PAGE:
Hanging onto the family silver: Investment strategy
By Neville Bennett
Most investors recognise that equities are important for the long-term growth of their assets. It is also true that a well-chosen equity portfolio will appreciate in capital value in time. But investors commonly overlook the value of dividends in asset growth.
The long-run return on equities is sometimes exaggerated because the evidence cited is the appreciation of an index. This has some validity when investors buy the index in an index fund. But it is off the mark to assume indexes reflect accurately the market.
The point is easily made. Stock indexes are often to the top 10, top 30 or whatever. It is a basket of winners or high achievers. At regular intervals the index is adjusted to admit champions from below and relegate poor performers. Someone who bought "share of the year" Enron would be a little wary of judging stock performance by indices.
There are several strategies underlying equity investments. The most common idea is capital appreciation. Indeed American investors seem to think of little else. Capital gains often arise from businesses that seem likely to grasp new opportunities. This idea drove the tech bubble in the Nasdaq before 2000. The idea persists in new technology and biotech but can also apply to older industries that appear to have great prospects such as oil finds.
Investors are cheered by the idea that a business will create a niche, expand market share or enjoy a near monopoly that will eventually lead to sharp capital gains. By way of illustration, I have had a flutter on NZOG, Cadmus and Botrizen. None pays a dividend but they have the potential to do so.
"Value" investments are a different strategy. The investor buys shares that seem undervalued and capable of paying a steady stream of dividends. In its simplest operation, this is merely a way of putting money to work in the short term. Big funds study the stock-bond ratio. They tend to move money into stocks out of fixed-interest when the interest rate is low. When interest rates rise, the flow reverses somewhat. At present the stock-bond ratio is declining somewhat sluggishly as equities also thrive in times of good economic growth.
The real merits of value investing emerge over time. This should not be a startling revelation as it is fundamental to the philosophy of Warren Buffet's Berkshire fund.
Again by way of illustration, about 15 years ago my family bought a parcel of Hallensteins at 50c. They have increased in capital value seven times. Equally importantly, the dividend yield is now about 40% on the original capital.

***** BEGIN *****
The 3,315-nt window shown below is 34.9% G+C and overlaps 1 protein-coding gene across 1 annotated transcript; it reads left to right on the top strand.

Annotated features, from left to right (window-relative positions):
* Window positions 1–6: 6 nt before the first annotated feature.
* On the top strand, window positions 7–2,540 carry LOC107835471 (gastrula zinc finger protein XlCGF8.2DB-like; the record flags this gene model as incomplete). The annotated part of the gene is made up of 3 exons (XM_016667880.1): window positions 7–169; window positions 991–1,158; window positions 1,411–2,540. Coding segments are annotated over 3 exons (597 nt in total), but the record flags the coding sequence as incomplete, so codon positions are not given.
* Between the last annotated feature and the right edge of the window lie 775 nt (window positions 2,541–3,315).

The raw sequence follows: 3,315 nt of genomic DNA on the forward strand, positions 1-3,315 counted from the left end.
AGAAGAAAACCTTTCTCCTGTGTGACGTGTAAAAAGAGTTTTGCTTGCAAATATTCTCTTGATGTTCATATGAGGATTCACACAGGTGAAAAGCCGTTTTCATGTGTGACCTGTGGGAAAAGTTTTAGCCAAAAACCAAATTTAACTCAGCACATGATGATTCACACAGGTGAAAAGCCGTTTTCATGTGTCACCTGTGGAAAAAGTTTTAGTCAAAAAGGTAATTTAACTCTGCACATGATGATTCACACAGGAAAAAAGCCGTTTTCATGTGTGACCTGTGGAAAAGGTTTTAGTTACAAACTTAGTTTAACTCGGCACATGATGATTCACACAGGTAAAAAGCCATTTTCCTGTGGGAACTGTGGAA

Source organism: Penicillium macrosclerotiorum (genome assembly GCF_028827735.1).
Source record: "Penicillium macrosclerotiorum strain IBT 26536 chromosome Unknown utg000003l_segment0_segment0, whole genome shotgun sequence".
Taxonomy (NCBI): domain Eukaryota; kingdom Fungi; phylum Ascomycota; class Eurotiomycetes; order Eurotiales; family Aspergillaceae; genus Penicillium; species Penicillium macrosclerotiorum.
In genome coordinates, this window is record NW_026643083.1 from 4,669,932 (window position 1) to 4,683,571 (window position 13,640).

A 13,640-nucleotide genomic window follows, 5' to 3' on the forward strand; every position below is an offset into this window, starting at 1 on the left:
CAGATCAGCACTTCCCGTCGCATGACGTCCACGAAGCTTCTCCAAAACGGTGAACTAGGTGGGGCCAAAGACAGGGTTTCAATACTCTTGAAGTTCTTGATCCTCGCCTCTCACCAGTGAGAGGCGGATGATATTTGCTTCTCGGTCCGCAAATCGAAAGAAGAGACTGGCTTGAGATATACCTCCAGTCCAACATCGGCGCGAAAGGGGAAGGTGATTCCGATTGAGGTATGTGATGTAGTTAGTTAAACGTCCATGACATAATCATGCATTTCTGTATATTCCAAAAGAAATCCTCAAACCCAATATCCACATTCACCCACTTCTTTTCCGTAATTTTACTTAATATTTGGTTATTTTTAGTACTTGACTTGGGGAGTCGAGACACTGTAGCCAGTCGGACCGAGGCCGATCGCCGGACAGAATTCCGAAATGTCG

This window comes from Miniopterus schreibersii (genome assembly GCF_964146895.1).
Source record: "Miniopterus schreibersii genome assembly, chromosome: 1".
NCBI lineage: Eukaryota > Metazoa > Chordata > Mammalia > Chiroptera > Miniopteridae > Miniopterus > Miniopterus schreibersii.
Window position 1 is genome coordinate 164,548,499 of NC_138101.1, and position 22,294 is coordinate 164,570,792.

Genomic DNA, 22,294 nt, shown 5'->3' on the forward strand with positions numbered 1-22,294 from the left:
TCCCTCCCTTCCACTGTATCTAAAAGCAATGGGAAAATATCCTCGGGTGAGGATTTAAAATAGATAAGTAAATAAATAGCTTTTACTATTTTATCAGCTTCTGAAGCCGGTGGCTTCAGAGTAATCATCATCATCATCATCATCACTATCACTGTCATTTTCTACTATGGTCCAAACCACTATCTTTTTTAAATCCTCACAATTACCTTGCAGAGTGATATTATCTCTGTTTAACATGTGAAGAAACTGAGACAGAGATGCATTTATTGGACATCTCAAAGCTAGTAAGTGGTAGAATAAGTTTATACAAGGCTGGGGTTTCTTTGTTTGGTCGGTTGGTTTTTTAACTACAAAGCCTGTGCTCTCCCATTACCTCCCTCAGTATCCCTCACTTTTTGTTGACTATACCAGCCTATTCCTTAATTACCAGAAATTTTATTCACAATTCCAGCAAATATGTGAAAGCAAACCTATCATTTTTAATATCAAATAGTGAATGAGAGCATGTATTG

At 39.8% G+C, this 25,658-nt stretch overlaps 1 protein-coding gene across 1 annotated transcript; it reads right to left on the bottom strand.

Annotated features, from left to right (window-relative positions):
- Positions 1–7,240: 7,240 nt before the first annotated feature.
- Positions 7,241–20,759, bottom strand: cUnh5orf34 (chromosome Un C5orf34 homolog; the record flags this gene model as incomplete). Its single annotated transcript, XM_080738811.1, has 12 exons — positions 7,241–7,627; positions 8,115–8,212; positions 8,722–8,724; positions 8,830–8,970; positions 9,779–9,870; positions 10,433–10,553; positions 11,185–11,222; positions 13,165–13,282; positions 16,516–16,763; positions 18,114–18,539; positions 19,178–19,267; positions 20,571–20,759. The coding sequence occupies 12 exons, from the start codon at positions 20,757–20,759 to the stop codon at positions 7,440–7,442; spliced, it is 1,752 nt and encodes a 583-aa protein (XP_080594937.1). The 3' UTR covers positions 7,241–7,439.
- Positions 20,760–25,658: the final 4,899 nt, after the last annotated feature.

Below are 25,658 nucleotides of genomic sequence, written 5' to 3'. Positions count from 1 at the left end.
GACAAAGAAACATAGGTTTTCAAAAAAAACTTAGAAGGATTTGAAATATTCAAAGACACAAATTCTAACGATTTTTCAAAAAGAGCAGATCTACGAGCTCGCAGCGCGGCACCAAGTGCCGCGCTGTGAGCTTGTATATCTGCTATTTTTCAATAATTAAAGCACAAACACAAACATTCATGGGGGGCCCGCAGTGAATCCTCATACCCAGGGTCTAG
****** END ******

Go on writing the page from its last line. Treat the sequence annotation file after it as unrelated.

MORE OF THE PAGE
Some shares are like the family silver: they are not for sale. They perform year after year and the trend is to reward shareholders with rising dividends.
The point cannot be over-emphasised. Many investors focus too much on price appreciation and tend to undervalue the contribution of dividends. The fact is that the longer the time horizon, the more important dividends are in generating total equity returns. The reason? Compound interest.
The chart shows over the past 30 years reinvested dividends have provided a larger proportion of world stock market returns than price appreciation.
Stock prices have risen by a factor of almost 10 since 1973 but when dividends are reinvested total returns have increased by some 24 times.
There are great opportunities for a value strategy in New Zealand. The availability of imputation credits greatly increase gross yield. There is also a culture of rewarding shareholders with a high proportion of profits. Moreover, there are many excellent businesses in agriculture, energy and retail that continue to be profitable.
How many stocks provide a reliable and rising dividend income stream? Apparently there are relatively few elsewhere. In the US about 12,000 stocks are traded but only 156 have raised dividends significantly (10%) every year for the past 10 years.
A new fund, Eastern Point Advisors Rising Dividend, has collected these "dividend dazzlers." It includes Bank of America, BP, Caterpillar, General Electric, Johnson & Johnson, Microsoft and Pfizer. It seems remarkable these giants can generate rising wealth for shareholders.
These companies are dazzlers because the average Wall Street yield is only 1.7%. The trend is up, however, since the 2003 tax cuts brought dividends back into style. In 2002, only 351 of the S&P 500 paid dividends; it has now reached 376 and to date this year 226 have announced increased dividends.
The evidence indicates a buy and hold strategy for value shares can be an important part of an investment portfolio. It returns a good yield and appreciating capital values are a good defence against short-term corrections. Every portfolio should have some family silver.
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